Not really. If vegans didn't buy second hand leather shoes, stores carrying second hand leather shoes would lower their prices in order to move more units, at least in the short term. This means that people without these ethical concerns would be more willing to buy second hand shoes, which would then lower their likelihood of buying brand new leather shoes, which in turn would make producers respond by lowering production. The two markets - new and used shoes - are obviously connected. Aside from practical concerns, a vegan could forgo second hand leather shoes just based on purely ethical grounds. Obviously if you think the killing of an animals is completely unethical, you wouldn't buy leather shoes even if they were second hand. There's no real way around this - if you buy leather shoes, you're compromising your vegan beliefs. However, I still hold that it's difficult to make a real calculation on this because buying pleather shoes still has a negative impact on the environment, and consequently animals. Trying to weigh which has a larger negative impact is almost impossible. Either way, I still advocate that one take a slightly more flexible view. Be as vegan as you can, where you can, but recognize that militant rigidity is unreasonable. When you go to a friend's wedding, you can't request that they make a special serving of vegan cake just for you; when you go to a serious business meeting, you can't go looking like a bum; when you travel to other countries, you can't expect to purely vegan; so on and so forth.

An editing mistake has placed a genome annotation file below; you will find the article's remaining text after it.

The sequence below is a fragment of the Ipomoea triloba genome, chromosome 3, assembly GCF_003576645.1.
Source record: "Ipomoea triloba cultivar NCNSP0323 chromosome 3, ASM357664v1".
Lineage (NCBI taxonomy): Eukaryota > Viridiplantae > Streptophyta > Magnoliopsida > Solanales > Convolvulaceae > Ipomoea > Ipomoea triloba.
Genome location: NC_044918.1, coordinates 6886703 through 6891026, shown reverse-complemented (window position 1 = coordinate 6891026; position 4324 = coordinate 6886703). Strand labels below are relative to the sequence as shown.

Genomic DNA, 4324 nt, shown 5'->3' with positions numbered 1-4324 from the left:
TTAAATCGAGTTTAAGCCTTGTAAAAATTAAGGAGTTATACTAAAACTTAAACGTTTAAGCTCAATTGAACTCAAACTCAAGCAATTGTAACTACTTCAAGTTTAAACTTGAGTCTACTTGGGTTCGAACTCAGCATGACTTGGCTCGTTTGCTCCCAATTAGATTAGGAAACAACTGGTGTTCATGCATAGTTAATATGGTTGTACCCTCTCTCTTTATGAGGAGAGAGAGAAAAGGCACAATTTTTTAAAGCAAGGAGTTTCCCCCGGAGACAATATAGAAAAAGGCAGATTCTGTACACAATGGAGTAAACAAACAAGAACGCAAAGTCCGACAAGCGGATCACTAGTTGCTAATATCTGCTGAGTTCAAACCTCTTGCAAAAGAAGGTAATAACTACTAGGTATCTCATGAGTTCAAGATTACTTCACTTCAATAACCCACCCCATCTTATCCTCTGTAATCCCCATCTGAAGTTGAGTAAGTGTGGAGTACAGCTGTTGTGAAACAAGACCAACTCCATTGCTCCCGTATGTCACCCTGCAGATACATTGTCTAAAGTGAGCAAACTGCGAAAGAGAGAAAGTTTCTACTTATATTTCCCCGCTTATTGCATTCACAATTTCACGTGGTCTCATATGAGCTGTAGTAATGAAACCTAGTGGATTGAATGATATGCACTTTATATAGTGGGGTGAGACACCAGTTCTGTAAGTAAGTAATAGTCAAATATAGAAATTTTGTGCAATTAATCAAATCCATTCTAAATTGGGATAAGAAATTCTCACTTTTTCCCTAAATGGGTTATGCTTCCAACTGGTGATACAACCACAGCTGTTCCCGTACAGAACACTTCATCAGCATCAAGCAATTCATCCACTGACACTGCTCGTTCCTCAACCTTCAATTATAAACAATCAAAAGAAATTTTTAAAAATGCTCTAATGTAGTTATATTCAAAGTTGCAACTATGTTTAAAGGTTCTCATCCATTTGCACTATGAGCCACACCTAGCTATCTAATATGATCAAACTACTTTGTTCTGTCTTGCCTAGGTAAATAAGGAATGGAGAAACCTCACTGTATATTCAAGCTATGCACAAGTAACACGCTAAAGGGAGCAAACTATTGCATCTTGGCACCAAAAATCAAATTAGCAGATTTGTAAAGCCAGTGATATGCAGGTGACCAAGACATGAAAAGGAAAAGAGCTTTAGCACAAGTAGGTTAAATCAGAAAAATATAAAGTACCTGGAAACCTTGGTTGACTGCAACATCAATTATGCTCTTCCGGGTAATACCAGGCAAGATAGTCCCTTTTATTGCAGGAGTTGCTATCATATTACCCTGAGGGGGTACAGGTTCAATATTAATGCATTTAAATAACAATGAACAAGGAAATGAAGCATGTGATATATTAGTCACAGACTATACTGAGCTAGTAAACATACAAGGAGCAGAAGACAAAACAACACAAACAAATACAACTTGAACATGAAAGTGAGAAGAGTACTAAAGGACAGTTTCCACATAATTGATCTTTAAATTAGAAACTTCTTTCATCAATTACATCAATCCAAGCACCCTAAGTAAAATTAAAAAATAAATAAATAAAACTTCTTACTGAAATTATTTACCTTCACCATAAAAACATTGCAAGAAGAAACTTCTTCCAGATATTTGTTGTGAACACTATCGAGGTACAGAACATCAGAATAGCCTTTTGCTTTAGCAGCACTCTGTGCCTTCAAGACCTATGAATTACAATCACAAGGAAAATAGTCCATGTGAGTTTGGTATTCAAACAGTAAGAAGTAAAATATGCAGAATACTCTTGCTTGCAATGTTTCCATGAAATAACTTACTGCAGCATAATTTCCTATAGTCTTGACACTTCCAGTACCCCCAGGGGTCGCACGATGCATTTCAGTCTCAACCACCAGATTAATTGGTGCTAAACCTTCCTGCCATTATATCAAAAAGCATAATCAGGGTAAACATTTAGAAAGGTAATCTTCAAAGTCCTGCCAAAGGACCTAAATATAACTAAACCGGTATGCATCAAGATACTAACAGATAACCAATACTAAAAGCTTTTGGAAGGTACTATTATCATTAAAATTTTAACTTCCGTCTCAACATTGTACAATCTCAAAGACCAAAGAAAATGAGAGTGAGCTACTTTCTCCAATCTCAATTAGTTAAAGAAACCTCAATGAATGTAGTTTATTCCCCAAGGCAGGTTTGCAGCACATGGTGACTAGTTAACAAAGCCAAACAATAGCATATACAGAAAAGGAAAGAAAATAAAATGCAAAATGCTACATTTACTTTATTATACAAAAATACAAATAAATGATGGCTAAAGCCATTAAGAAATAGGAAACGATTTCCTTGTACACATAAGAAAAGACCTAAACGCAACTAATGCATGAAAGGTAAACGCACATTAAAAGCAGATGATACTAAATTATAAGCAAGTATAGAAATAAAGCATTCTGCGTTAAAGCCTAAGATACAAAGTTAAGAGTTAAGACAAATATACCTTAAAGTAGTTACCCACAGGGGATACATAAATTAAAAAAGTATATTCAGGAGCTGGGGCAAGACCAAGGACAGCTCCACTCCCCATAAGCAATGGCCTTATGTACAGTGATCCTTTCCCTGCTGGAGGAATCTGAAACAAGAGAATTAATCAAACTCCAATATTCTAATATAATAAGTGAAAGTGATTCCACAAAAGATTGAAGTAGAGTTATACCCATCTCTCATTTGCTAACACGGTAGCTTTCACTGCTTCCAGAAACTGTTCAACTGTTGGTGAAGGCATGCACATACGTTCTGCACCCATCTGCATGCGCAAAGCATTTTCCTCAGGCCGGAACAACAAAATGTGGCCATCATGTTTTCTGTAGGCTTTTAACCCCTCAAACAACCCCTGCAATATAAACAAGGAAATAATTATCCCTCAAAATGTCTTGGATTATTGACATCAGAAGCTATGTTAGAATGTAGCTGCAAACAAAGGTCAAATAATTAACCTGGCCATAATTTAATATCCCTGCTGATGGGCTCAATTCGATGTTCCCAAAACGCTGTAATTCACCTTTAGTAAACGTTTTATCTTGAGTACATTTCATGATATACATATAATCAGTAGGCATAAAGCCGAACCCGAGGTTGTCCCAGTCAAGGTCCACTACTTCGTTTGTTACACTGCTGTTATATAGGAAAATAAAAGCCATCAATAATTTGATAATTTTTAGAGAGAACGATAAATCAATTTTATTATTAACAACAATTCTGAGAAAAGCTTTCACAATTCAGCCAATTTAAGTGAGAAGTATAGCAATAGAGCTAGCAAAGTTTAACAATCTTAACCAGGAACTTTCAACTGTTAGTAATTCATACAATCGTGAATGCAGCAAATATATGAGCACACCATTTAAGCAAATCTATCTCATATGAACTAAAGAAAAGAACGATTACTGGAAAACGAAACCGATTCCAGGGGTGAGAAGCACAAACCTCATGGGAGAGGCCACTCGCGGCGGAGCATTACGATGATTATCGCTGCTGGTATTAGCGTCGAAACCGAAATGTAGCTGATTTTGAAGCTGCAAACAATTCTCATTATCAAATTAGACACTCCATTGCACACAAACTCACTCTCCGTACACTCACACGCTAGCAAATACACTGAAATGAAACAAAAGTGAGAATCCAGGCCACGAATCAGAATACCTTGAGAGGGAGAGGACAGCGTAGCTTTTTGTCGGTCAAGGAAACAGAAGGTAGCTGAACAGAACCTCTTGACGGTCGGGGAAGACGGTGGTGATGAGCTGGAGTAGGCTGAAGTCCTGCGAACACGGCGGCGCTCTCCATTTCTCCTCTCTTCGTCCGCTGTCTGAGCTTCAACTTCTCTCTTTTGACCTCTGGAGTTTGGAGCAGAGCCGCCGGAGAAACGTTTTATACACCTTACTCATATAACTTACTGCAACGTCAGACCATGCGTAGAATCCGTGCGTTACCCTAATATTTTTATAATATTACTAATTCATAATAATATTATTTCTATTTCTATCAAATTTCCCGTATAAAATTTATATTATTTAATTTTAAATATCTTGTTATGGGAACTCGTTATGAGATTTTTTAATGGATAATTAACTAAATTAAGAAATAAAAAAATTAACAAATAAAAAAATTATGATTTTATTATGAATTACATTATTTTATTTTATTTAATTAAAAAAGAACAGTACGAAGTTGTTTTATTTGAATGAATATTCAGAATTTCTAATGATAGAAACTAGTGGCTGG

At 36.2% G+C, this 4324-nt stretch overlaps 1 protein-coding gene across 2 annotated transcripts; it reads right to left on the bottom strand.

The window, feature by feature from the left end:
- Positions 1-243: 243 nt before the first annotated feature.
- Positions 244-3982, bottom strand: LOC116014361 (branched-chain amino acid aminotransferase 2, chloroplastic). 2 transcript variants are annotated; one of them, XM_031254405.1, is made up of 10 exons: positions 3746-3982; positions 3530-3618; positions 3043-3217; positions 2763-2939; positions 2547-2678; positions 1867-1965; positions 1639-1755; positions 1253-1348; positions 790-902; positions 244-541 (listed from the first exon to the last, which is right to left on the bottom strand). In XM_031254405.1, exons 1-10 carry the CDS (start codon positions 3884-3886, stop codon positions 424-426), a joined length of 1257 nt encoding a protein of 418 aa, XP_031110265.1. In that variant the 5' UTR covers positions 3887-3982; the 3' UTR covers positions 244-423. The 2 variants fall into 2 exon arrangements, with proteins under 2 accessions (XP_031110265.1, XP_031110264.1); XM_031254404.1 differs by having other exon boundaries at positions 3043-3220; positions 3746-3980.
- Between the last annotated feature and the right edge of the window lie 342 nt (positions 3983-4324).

post #43 of 113
Quote:
Originally Posted by chasingred View Post
Either way, I still advocate that one take a slightly more flexible view. Be as vegan as you can, where you can, but recognize that militant rigidity is unreasonable. When you go to a friend's wedding, you can't request that they make a special serving of vegan cake just for you; when you go to a serious business meeting, you can't go looking like a bum; when you travel to other countries, you can't expect to purely vegan; so on and so forth.
Which pretty much defines hypocrisy.
post #44 of 113
I wear vegetarian shoes every day. To my knowledge, the cows my shoes were made from did not eat meat. /thread
post #45 of 113
Quote:
Originally Posted by AlmostFullBenefits View Post
I don't know if you want to thank me, but if you really want a non-animal leather substitute in a bespoke shoe and have lots of money to spend, then there is: human leather.

Yes, that's right. Human leather. It rubs the lotion on its skin or else it gets the hose again. While I'm guessing this group usually caters to exorbitantly wealthy people with macabre fetishes, it does put the human in humane leather. If nothing else, it is an morbidly intriguing idea.